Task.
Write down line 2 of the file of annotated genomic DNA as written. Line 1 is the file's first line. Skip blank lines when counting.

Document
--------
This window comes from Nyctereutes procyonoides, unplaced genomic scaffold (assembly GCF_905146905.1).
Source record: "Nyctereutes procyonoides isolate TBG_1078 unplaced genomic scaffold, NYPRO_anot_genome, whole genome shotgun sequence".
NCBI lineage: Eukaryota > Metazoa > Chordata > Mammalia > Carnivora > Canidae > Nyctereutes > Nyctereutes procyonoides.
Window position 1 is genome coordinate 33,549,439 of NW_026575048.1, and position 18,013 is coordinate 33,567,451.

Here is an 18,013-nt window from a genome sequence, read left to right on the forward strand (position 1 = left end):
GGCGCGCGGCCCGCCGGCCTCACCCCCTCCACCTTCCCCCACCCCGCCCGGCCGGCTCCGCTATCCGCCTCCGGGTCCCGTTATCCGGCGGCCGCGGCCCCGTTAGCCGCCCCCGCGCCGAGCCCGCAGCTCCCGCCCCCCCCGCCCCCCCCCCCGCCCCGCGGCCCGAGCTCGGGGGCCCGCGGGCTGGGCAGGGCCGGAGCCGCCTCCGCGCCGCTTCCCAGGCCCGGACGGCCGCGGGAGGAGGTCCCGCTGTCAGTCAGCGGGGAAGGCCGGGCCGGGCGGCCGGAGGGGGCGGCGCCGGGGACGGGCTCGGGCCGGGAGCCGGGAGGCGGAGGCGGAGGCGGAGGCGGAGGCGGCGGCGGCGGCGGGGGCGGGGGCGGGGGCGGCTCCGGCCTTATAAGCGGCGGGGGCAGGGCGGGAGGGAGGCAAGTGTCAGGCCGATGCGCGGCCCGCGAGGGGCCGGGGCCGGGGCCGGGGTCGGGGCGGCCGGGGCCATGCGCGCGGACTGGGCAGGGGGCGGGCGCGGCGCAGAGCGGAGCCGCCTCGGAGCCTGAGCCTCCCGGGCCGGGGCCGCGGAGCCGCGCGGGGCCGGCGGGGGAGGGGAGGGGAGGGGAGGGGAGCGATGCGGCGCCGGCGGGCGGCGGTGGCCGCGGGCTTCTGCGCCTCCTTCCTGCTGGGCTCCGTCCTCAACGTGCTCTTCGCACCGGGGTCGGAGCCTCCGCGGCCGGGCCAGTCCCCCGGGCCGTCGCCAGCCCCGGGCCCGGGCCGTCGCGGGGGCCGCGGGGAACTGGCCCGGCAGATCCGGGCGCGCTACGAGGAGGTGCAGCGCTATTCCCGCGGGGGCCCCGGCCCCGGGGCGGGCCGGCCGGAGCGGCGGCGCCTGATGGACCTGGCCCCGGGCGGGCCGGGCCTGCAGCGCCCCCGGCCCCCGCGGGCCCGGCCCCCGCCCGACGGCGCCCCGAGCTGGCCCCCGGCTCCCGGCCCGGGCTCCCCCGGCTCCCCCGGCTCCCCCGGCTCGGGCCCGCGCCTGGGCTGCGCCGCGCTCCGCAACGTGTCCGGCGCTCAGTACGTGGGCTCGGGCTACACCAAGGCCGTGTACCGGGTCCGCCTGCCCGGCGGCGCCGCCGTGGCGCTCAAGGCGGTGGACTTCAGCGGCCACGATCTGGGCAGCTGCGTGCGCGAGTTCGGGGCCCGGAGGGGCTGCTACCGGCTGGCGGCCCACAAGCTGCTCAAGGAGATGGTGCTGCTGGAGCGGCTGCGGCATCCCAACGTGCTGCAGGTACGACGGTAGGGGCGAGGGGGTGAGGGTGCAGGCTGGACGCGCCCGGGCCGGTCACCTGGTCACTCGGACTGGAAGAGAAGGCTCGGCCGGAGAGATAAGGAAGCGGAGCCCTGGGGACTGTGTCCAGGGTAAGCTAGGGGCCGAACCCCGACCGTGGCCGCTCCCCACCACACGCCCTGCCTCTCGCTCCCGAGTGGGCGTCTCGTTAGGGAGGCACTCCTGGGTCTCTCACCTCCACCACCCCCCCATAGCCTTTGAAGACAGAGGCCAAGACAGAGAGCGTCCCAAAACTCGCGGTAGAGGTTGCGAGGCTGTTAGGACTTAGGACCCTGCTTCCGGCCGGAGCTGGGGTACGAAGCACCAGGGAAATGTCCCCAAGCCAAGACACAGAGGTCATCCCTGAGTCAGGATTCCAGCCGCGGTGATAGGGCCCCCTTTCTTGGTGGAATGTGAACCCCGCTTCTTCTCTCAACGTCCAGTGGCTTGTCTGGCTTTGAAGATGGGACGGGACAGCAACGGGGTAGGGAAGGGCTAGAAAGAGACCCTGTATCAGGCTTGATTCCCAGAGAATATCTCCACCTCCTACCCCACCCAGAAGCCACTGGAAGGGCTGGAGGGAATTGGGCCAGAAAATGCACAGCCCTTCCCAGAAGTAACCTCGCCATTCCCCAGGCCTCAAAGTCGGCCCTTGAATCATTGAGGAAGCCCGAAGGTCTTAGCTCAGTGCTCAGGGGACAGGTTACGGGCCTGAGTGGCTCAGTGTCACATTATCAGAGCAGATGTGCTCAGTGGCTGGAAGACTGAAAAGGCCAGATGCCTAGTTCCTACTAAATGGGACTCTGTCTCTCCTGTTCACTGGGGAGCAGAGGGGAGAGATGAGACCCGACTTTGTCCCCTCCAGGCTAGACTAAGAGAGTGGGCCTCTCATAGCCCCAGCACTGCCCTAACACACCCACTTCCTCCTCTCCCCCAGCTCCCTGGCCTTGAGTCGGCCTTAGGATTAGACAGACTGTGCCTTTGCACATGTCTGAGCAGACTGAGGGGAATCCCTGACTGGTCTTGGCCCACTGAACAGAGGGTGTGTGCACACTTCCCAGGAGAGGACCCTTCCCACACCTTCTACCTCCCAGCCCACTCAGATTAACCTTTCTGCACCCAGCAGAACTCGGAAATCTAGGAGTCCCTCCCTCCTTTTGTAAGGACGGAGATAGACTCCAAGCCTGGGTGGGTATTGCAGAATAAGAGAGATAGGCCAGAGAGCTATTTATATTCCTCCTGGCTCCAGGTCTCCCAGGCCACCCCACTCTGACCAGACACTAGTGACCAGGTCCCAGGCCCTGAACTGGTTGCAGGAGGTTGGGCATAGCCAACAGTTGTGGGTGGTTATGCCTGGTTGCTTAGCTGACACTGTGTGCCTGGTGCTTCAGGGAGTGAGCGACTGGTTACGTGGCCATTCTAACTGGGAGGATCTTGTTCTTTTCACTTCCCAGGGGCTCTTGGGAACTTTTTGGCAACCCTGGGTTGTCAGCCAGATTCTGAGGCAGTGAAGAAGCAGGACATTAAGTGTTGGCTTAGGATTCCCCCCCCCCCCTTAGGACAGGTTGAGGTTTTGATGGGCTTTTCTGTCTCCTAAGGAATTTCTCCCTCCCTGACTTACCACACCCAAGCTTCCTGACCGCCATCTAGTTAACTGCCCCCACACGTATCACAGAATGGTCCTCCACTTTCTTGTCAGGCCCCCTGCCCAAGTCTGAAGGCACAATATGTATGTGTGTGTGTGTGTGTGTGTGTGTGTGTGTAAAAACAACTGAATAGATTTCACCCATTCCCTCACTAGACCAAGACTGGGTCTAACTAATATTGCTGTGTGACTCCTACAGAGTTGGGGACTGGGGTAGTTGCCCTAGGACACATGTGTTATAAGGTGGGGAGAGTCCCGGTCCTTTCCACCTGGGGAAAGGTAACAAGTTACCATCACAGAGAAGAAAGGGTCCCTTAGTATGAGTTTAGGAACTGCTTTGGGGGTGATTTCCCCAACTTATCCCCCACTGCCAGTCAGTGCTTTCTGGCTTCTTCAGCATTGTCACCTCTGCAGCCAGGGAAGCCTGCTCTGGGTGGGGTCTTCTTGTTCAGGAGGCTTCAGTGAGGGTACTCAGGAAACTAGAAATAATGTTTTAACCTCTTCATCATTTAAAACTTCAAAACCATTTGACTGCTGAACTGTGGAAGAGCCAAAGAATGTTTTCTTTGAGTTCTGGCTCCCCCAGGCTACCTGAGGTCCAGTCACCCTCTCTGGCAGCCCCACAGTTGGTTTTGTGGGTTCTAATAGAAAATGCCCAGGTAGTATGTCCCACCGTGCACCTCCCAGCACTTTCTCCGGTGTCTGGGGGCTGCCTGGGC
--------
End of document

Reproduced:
Source record: "Nyctereutes procyonoides isolate TBG_1078 unplaced genomic scaffold, NYPRO_anot_genome, whole genome shotgun sequence".